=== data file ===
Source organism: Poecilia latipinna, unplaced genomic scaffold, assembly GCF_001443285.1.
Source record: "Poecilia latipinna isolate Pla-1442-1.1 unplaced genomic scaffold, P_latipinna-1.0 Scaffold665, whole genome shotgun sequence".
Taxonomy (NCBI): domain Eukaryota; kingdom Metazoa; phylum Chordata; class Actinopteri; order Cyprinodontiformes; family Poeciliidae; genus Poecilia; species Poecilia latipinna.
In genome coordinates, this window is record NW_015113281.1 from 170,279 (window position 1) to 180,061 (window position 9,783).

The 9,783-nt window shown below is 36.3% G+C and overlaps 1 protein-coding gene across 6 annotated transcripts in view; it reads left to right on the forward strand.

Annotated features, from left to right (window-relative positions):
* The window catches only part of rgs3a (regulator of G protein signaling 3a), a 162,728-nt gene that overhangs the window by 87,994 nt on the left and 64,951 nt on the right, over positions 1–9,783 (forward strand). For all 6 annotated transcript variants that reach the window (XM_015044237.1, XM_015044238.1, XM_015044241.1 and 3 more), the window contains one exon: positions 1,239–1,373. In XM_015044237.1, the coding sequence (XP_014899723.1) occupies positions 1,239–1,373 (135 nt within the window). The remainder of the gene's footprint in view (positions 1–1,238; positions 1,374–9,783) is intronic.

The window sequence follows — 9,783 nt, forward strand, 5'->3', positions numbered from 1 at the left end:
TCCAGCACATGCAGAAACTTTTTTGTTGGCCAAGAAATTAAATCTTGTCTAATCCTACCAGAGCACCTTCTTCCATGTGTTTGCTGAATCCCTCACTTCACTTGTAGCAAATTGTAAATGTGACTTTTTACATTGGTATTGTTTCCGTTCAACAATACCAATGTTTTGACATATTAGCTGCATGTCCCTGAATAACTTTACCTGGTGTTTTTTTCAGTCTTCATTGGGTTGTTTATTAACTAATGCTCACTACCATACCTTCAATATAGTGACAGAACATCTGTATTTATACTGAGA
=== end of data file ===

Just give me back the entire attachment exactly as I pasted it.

Source organism: Poecilia latipinna, unplaced genomic scaffold, assembly GCF_001443285.1.
Source record: "Poecilia latipinna isolate Pla-1442-1.1 unplaced genomic scaffold, P_latipinna-1.0 Scaffold665, whole genome shotgun sequence".
Taxonomy (NCBI): domain Eukaryota; kingdom Metazoa; phylum Chordata; class Actinopteri; order Cyprinodontiformes; family Poeciliidae; genus Poecilia; species Poecilia latipinna.
In genome coordinates, this window is record NW_015113281.1 from 170,279 (window position 1) to 180,061 (window position 9,783).

The 9,783-nt window shown below is 36.3% G+C and overlaps 1 protein-coding gene across 6 annotated transcripts in view; it reads left to right on the forward strand.

Annotated features, from left to right (window-relative positions):
* The window catches only part of rgs3a (regulator of G protein signaling 3a), a 162,728-nt gene that overhangs the window by 87,994 nt on the left and 64,951 nt on the right, over positions 1–9,783 (forward strand). For all 6 annotated transcript variants that reach the window (XM_015044237.1, XM_015044238.1, XM_015044241.1 and 3 more), the window contains one exon: positions 1,239–1,373. In XM_015044237.1, the coding sequence (XP_014899723.1) occupies positions 1,239–1,373 (135 nt within the window). The remainder of the gene's footprint in view (positions 1–1,238; positions 1,374–9,783) is intronic.

The window sequence follows — 9,783 nt, forward strand, 5'->3', positions numbered from 1 at the left end:
TCCAGCACATGCAGAAACTTTTTTGTTGGCCAAGAAATTAAATCTTGTCTAATCCTACCAGAGCACCTTCTTCCATGTGTTTGCTGAATCCCTCACTTCACTTGTAGCAAATTGTAAATGTGACTTTTTACATTGGTATTGTTTCCGTTCAACAATACCAATGTTTTGACATATTAGCTGCATGTCCCTGAATAACTTTACCTGGTGTTTTTTTCAGTCTTCATTGGGTTGTTTATTAACTAATGCTCACTACCATACCTTCAATATAGTGACAGAACATCTGTATTTATACTGAGA